AFTER LEARNING THAT ALMOST HALF OF UK
female runners have experienced some form of harassment while out doing their miles (see our Running while female report on page 40), I told my wife how shocked I was at this statistic. She almost matter-of-factly recounted the occasions when it had happened to her. I was stunned and, because I felt like I’d had my eyes opened to such a long-standing issue, embarrassed. I’ve run lots of times with women and I don’t remember witnessing a single offence. But the women receiving this abuse aren’t running with men. Most often, they’re running alone and men are the aggressive harassers.
Our report raises all kinds of uncomfortable issues but offers no easy solutions, because there aren’t any. Gender-based harassment is a complex social problem, not just a running problem. But running is supposed to be an escape from everyday stressors. Now I know that isn’t always true for some, and I’m grappling with what to do with that new, unpleasant knowledge.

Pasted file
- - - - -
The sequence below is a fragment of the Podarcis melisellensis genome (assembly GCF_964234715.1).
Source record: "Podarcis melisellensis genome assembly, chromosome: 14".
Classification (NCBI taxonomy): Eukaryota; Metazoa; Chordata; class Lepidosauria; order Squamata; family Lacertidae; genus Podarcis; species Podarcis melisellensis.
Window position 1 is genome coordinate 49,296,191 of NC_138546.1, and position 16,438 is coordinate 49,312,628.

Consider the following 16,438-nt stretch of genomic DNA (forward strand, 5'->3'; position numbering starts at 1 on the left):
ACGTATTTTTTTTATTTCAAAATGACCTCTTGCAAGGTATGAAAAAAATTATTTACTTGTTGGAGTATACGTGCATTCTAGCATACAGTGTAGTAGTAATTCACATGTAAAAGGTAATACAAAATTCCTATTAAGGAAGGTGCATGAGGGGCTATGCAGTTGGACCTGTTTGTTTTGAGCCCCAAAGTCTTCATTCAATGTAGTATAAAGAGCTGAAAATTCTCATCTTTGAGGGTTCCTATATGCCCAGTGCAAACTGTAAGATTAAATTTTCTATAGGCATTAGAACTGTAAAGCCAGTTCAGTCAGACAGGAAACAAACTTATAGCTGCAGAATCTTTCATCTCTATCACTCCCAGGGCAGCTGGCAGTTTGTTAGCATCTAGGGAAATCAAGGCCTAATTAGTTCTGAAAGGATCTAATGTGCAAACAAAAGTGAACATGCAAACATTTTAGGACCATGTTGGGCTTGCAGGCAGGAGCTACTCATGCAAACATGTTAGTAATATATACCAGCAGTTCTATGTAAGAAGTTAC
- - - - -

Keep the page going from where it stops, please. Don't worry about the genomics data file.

Talking openly about on-the-run harassment – and its prevalence – is a step in the right direction. At the very least, it might lead to greater empathy and awareness, especially among male runners. Even if women can’t be spared this odious treatment out on the roads, I hope it’s helpful to know they aren’t alone. Runners are a tribe, and all of us can agree that such behaviour is deplorable and cannot go unchallenged.